Indian Railways may allow Private Passenger Trains to use its Tracks once DFCs become operational
To accelerate its eroding fare revenue, the Indian Railways (IR) plans to allow private passenger trains, luxury trains and container operators to use its existing tracks once the dedicated freight corridors (DFCs) become operational, as it will move 70% of the freight traffic to the new routes.
While one Indian railway official said there is a definite thinking in this direction and a study is already going on for utilisation of the released capacity on the IR network, another railway official confirmed that the carrier is open to all such possibilities. Both officials spoke on the condition of anonymity.
Though private container operators, albeit a few, already use the IR network by paying haulage charges, "private passenger train operators are yet to come in India", said the first official quoted above.
The Dedicated Freight Corridor Corporation of India (DFCCIL), a special purpose vehicle of the Indian Railways, has been mandated to develop six DFCs across the country, of which the Eastern DFC and the Western DFC are under construction at present, with funding assistance from the World Bank and Japan International Cooperation Agency, respectively.
The total track length of the two DFCs is around 3,300 km. The surveys of the other four DFCs are done, but the work is yet to start.
These DFCs, 80% of which will be built aligned to the existing IR tracks, will carry 70% of the existing freight traffic of the railways which will result in huge released capacity.
"If you do not want to invest in rolling stock, you can lease these spaces to private parties," said the first official. By December 2020, both the Easter DFC and Western DFC will be operational, though sections of each corridor will be commissioned as and when they are ready.
Once the slow-moving freight traffic moves to DFCs, the speed differential will come down drastically. Right now there is a Gatimaan Express running at 160 km per hour and also others running at 75 km per hour, and goods train at 25 km per hour.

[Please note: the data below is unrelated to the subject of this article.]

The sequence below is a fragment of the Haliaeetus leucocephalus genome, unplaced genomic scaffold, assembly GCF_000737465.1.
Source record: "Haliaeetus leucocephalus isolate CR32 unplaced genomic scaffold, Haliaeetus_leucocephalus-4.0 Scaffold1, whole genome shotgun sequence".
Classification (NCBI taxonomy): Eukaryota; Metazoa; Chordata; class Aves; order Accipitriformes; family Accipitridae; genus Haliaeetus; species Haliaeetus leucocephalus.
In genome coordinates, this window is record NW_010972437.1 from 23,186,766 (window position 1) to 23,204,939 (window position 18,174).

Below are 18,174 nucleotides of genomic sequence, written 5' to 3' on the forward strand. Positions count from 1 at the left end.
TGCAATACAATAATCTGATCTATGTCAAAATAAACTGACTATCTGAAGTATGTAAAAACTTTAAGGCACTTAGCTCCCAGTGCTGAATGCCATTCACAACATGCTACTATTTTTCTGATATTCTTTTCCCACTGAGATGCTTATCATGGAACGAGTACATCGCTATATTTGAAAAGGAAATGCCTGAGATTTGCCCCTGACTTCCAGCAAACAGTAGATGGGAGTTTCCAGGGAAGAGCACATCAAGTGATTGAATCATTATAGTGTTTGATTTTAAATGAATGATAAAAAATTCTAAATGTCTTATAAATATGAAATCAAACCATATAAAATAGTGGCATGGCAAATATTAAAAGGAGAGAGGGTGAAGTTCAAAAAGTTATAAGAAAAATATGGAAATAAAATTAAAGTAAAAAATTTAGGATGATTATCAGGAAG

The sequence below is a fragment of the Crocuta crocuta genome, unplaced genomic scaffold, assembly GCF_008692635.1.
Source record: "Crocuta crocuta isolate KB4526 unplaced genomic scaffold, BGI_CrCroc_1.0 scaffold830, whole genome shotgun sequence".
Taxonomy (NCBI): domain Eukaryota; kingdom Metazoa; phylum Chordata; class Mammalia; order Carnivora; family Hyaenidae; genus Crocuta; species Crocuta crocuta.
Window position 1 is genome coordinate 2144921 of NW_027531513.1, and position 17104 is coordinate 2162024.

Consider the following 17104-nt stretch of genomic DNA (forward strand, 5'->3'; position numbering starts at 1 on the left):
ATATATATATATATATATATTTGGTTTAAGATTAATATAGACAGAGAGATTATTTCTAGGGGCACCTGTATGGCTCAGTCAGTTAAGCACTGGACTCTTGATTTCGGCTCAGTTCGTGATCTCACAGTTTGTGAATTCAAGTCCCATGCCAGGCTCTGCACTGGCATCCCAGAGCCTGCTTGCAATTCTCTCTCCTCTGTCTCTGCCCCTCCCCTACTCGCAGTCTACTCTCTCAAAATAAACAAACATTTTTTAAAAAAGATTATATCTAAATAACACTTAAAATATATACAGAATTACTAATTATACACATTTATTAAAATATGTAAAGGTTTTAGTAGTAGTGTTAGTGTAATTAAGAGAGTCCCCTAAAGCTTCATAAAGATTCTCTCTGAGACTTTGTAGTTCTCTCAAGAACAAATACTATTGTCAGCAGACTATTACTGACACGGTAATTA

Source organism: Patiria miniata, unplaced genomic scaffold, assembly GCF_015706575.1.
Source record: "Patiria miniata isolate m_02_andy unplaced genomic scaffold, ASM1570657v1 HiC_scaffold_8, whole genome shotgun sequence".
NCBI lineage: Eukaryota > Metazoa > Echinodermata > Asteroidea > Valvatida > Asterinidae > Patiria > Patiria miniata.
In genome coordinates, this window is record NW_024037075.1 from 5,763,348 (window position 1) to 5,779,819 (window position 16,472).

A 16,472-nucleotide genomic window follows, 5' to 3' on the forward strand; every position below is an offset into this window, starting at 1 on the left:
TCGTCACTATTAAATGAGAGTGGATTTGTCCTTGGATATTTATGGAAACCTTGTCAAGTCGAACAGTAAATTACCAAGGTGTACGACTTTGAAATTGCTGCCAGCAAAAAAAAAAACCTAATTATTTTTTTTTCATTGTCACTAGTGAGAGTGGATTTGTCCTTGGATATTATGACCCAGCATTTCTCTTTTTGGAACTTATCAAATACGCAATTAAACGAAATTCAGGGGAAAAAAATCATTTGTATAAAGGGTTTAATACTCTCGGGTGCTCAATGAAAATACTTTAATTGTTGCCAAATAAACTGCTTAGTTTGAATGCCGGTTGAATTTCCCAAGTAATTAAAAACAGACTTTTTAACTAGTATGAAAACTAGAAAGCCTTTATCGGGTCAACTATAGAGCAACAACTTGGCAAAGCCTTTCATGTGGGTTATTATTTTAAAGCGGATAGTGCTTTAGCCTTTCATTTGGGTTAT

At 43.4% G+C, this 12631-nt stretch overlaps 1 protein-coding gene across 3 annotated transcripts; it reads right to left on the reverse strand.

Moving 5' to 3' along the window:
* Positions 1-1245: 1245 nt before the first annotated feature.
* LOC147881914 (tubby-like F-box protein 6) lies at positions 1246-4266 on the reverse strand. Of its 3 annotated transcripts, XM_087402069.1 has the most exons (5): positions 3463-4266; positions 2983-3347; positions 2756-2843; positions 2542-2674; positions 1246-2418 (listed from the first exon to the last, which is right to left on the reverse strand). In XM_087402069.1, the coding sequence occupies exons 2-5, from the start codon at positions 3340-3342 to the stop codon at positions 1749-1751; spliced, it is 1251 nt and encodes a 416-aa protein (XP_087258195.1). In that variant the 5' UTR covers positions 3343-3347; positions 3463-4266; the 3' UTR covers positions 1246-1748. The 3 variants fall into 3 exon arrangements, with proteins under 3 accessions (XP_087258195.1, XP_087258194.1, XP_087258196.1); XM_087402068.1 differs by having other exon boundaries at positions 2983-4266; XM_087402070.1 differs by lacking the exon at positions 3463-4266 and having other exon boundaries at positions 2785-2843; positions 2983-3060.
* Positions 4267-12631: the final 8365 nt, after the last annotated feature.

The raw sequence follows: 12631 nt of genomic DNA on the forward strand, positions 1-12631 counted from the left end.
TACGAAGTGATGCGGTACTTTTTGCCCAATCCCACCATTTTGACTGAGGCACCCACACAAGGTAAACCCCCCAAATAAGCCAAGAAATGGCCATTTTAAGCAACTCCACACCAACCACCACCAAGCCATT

Now, if these goods trains are taken off the IR track, there will be only express trains running at high speed. So, speed difference will be minimum. As a result, the throughput will increase as there could be more number of trains. If there are trains running at same speed, the sectional capacity goes up, said the first official.
A consultant, which is a consortium, is being hired to recommend the possible ways to monetise the released capacity and the revenue potential is expected to be substantial.
Sectional capacity is referred to in terms of paths, which means the number of trains that can be pushed into a section. It is different for each section as some may predominantly have only passenger trains, and capacity released will be lower.
The Indian Railways freight-loading target for 2017-18 is 1,165 mt, a meagre increase of 71.5 mt from the revised estimate for 2016-17. The earnings from goods, contributing around 60% of the transporter's total traffic receipts, have been estimated to be R1.18 lakh crore for 2017-18 compared with an estimated R1.17 lakh crore in 2016-17. The passenger revenue, meanwhile, at R50,125 crore is a little below last year's target.